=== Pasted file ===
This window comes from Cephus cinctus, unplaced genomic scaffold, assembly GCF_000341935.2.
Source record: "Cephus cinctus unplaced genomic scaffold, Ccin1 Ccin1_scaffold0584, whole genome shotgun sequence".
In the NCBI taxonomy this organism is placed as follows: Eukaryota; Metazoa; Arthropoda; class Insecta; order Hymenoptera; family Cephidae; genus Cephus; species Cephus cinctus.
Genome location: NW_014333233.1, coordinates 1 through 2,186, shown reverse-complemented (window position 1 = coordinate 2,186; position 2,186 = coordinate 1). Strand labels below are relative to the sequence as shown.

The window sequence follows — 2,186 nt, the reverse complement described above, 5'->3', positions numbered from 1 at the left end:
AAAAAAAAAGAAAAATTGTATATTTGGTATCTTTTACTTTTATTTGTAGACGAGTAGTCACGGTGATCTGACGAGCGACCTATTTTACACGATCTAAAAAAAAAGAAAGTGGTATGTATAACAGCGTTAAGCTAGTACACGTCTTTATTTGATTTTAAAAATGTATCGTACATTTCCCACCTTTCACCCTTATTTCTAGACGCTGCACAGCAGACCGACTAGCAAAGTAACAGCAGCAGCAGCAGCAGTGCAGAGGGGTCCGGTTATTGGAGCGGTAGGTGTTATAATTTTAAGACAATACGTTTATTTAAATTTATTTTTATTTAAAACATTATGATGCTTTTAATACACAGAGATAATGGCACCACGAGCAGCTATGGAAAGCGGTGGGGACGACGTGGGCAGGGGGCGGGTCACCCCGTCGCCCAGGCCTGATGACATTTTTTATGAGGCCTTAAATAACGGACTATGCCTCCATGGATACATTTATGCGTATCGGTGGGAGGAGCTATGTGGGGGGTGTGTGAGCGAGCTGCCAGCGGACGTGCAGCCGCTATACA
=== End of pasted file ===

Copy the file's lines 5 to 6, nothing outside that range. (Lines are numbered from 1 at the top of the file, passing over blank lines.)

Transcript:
The window sequence follows — 2,186 nt, the reverse complement described above, 5'->3', positions numbered from 1 at the left end:
AAAAAAAAAGAAAAATTGTATATTTGGTATCTTTTACTTTTATTTGTAGACGAGTAGTCACGGTGATCTGACGAGCGACCTATTTTACACGATCTAAAAAAAAAGAAAGTGGTATGTATAACAGCGTTAAGCTAGTACACGTCTTTATTTGATTTTAAAAATGTATCGTACATTTCCCACCTTTCACCCTTATTTCTAGACGCTGCACAGCAGACCGACTAGCAAAGTAACAGCAGCAGCAGCAGCAGTGCAGAGGGGTCCGGTTATTGGAGCGGTAGGTGTTATAATTTTAAGACAATACGTTTATTTAAATTTATTTTTATTTAAAACATTATGATGCTTTTAATACACAGAGATAATGGCACCACGAGCAGCTATGGAAAGCGGTGGGGACGACGTGGGCAGGGGGCGGGTCACCCCGTCGCCCAGGCCTGATGACATTTTTTATGAGGCCTTAAATAACGGACTATGCCTCCATGGATACATTTATGCGTATCGGTGGGAGGAGCTATGTGGGGGGTGTGTGAGCGAGCTGCCAGCGGACGTGCAGCCGCTATACA